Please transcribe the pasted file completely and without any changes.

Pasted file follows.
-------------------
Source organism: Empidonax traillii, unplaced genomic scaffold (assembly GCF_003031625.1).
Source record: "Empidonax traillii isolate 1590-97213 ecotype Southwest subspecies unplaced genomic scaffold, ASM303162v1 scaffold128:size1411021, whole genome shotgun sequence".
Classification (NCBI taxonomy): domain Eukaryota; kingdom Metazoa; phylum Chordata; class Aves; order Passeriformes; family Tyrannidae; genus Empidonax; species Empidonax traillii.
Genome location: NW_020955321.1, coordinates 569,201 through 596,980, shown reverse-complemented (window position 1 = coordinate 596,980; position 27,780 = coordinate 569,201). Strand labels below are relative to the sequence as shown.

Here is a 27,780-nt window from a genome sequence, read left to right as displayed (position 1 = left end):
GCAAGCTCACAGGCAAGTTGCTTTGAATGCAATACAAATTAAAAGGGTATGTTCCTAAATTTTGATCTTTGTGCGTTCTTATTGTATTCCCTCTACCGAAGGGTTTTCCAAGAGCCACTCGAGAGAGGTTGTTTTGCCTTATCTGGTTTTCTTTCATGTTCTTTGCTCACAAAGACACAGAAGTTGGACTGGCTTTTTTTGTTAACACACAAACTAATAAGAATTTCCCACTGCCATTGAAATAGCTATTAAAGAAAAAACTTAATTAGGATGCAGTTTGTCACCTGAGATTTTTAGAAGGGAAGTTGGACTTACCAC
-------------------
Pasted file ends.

Source organism: Empidonax traillii, unplaced genomic scaffold (assembly GCF_003031625.1).
Source record: "Empidonax traillii isolate 1590-97213 ecotype Southwest subspecies unplaced genomic scaffold, ASM303162v1 scaffold128:size1411021, whole genome shotgun sequence".
Classification (NCBI taxonomy): domain Eukaryota; kingdom Metazoa; phylum Chordata; class Aves; order Passeriformes; family Tyrannidae; genus Empidonax; species Empidonax traillii.
Genome location: NW_020955321.1, coordinates 569,201 through 596,980, shown reverse-complemented (window position 1 = coordinate 596,980; position 27,780 = coordinate 569,201). Strand labels below are relative to the sequence as shown.

Here is a 27,780-nt window from a genome sequence, read left to right as displayed (position 1 = left end):
GCAAGCTCACAGGCAAGTTGCTTTGAATGCAATACAAATTAAAAGGGTATGTTCCTAAATTTTGATCTTTGTGCGTTCTTATTGTATTCCCTCTACCGAAGGGTTTTCCAAGAGCCACTCGAGAGAGGTTGTTTTGCCTTATCTGGTTTTCTTTCATGTTCTTTGCTCACAAAGACACAGAAGTTGGACTGGCTTTTTTTGTTAACACACAAACTAATAAGAATTTCCCACTGCCATTGAAATAGCTATTAAAGAAAAAACTTAATTAGGATGCAGTTTGTCACCTGAGATTTTTAGAAGGGAAGTTGGACTTACCAC